2016 Main Conference Presentations
Author, "Where We Want to Live"
PRESENTATION: WHERE WE WANT TO LIVE
Ryan Gravel is an urban planner, designer, and author working on infrastructure, concept development, and policy as the founder of Sixpitch. His master’s thesis launched the Atlanta Beltline, which through fifteen years of progress, is now changing both the physical form of his city and the decisions people make about living there.
Session: Catalytic Placemaking That Changes Cities
Denver is undergoing a massive urban transformation, drawing in a new generation of residents with new demands and a desire to live in the heart of the city. In this main stage panel discussion, a full panel of experts explored Denver’s catalytic neighborhood-scale placemaking projects. We discussed the impact these projects are having on the city and region as a whole, namely in re-imagining how Denver defines livability, thoughtfully addressing the equity gap, minimizing urban sprawl, attracting and keeping residents and local businesses, and returning vibrancy to the Mile High City's urban core.
Bill Carson, Session Moderator
VICE PRESIDENT, COMMUNITY IMPACT STRATEGY, INFUSE™ GROUP, US BANCORP CDC
MANAGING PARTNER, EAST WEST PARTNERS
AUTHOR, "WHERE WE WANTO TO LIVE"
PRESIDENT, URBAN VENTURES LLC
PRINCIPAL, ZEPPELIN DEVELOPMENT
Julian Agyeman, PhD
Professor, Urban & Environmental Policy & Planning, Tufts University
PRESENTATION: THE INTERCONNECTED NEIGHBORHOOD
Julian Agyeman is an EcoDistricts board member, Professor of Urban and Environmental Policy and Planning at Tufts University, Medford, MA and co-author of Sharing Cities: A Case for Truly Smart and Sustainable Cities. He was co-founder and now Editor-in-Chief of Local Environment: The International Journal of Justice and Sustainability.
Session: The Interconnected Neighborhood
Over the past 10 years, Denver has reimagined its future as a dynamic, interconnected metro region – with transit and multi-modal connectivity forming the backbone of a multi-jurisdictional investment strategy. The result is a blueprint that supports dense and vibrant neighborhood development and a regional affordable housing strategy that integrates jobs and transportation access. At the same time, a new generation of “last mile” mobility solutions are emerging – utterly transforming the local urban landscape. We spoke with the leaders of this extraordinary mobility revolution and how it is impacting Denver and cities throughout the world.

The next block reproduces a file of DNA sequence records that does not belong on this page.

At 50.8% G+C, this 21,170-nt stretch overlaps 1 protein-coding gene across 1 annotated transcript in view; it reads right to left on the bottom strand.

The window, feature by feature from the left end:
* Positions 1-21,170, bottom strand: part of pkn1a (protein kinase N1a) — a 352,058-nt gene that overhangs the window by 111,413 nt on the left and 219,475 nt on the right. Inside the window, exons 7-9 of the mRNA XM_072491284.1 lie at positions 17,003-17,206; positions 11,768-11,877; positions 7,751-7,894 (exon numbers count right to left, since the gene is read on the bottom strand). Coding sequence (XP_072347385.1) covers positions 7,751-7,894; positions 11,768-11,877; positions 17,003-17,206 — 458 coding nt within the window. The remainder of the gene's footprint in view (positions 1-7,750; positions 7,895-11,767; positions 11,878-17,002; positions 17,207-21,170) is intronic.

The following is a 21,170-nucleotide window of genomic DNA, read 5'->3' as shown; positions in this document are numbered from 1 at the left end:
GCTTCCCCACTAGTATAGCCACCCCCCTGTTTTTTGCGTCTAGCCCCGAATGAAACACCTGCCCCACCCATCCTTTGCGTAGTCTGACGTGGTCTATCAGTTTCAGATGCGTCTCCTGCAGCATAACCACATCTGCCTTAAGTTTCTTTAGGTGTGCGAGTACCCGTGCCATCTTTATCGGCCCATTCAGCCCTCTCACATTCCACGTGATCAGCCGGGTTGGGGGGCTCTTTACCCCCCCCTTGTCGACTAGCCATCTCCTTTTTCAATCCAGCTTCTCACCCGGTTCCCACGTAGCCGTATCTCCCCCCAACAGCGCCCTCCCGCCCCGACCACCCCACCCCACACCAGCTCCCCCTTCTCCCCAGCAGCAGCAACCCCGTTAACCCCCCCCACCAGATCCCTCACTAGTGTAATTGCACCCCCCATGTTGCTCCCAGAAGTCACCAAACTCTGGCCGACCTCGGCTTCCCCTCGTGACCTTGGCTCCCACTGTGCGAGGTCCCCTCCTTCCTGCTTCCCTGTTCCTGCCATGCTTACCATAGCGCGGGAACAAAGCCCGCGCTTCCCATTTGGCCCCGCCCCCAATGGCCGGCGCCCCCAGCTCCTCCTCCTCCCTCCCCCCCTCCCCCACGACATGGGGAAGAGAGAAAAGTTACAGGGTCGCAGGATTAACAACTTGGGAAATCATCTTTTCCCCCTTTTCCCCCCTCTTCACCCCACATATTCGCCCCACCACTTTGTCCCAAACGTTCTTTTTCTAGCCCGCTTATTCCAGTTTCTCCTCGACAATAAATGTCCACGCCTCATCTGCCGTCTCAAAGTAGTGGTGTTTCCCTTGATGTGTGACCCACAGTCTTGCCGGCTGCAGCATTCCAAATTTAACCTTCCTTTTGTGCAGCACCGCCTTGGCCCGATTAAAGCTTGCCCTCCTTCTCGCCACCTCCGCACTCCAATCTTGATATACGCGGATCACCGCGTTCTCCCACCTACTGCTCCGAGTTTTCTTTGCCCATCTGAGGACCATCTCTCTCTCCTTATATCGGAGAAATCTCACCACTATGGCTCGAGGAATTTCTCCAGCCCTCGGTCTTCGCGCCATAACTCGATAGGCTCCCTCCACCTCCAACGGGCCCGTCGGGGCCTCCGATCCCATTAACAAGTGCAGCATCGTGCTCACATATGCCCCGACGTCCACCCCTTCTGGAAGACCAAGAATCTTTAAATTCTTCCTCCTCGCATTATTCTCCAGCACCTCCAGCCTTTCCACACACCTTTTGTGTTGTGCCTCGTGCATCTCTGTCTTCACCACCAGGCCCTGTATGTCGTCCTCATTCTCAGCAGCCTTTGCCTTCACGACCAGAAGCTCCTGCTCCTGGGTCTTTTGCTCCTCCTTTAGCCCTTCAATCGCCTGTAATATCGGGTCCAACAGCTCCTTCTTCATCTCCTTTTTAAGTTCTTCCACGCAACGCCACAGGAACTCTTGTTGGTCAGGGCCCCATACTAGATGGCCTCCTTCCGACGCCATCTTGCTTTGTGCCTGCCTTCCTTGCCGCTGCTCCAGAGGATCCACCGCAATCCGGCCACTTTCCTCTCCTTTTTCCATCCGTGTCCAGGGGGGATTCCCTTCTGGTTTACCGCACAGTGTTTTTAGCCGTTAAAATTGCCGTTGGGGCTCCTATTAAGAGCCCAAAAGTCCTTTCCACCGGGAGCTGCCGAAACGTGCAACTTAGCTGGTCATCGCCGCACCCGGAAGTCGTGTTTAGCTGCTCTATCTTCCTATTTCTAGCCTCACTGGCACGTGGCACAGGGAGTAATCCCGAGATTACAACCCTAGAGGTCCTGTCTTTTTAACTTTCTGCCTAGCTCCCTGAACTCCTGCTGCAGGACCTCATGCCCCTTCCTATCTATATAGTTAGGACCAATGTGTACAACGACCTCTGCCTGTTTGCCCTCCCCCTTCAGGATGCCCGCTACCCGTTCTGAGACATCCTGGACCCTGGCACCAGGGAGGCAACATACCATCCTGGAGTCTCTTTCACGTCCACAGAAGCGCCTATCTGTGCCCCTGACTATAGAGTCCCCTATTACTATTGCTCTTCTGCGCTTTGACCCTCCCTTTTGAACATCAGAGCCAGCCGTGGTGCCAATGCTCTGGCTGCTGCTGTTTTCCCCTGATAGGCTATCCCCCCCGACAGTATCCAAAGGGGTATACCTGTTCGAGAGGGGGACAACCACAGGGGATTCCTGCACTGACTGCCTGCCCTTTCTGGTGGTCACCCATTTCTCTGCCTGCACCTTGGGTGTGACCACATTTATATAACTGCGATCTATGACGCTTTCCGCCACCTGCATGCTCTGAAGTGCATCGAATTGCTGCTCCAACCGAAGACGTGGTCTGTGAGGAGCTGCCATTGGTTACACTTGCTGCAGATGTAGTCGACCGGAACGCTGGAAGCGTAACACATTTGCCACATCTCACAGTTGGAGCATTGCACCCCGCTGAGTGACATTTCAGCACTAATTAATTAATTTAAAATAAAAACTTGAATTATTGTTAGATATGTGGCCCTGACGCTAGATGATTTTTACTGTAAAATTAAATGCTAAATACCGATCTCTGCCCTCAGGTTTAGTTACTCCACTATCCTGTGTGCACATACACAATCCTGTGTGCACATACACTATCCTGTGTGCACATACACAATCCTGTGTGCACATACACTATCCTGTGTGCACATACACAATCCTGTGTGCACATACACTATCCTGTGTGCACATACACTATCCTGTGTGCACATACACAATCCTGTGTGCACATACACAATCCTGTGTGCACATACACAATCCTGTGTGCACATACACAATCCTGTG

Dace West, Moderator
EXECUTIVE DIRECTOR, MILE HIGH CONNECTS
VP, MASTER SITE DEVELOPMENT, URBAN LAND CONSERVANCY
DIRECTOR, DOWNTOWN ENVIRONMENT, DOWNTOWN DENVER PARTNERSHIP
GENERAL MANAGER, DENVER REGION, ZIPCAR
US MANAGING DIRECTOR, GEHL INSTITUTE
Founder and Executive Director, Center For Civic Innovation
PRESENTATION: REBUILDING TRUST BETWEEN GOVERNMENT AND COMMUNITY
Rohit Malhotra is the Founder and Executive Director of the Center for Civic Innovation in Atlanta. He served as an Ash Innovation Fellow in the White House Office of Management and Budget, focused on social impact bonds. He is the youngest serving member of the Board of Directors of the Metro Atlanta Chamber of Commerce in recent history.
Director, Arts, Culture & Creative Economy
SESSION: THE CIVIC INNOVATION REVOLUTION
Gülgün Kayim, joined the City of Minneapolis August 2011 as the Director of Arts, Culture and the Creative Economy. Previously she was the Assistant Director of the Bush Foundation’s Artist Fellowship Program and the University of Minnesota’s Public Art on Campus Coordinator. She has consulted extensively on site-specific performance, public art and artist professional development.
President, Center for Social Inclusion
PRESENTATION: RACIAL EQUITY IS GOOD GOVERNMENT
Glenn Harris has been working on issues of race and social justice for over twenty years. He has worked with community groups, foundations, and government agencies dedicated to building a more democratic, and racially equitable society. Glenn is the President of the Center for Social Inclusion, which works to eliminate structural barriers to opportunity for communities of color.
President, Planning4Health Solutions
KEYNOTE: DNA OF A HEALTHY NEIGHBORHOOD
Michelle Eichinger is President of Planning4Health Solutions, a health and planning consulting firm aimed to integrate health in planning and policy and develop strategies to improve health though equitable solutions. With over 10 years experience addressing health impact in the built environment, Michelle has been a pioneer in assessing health outcomes in planning, design and policies.
Session: The DNA of a Healthy Neighborhood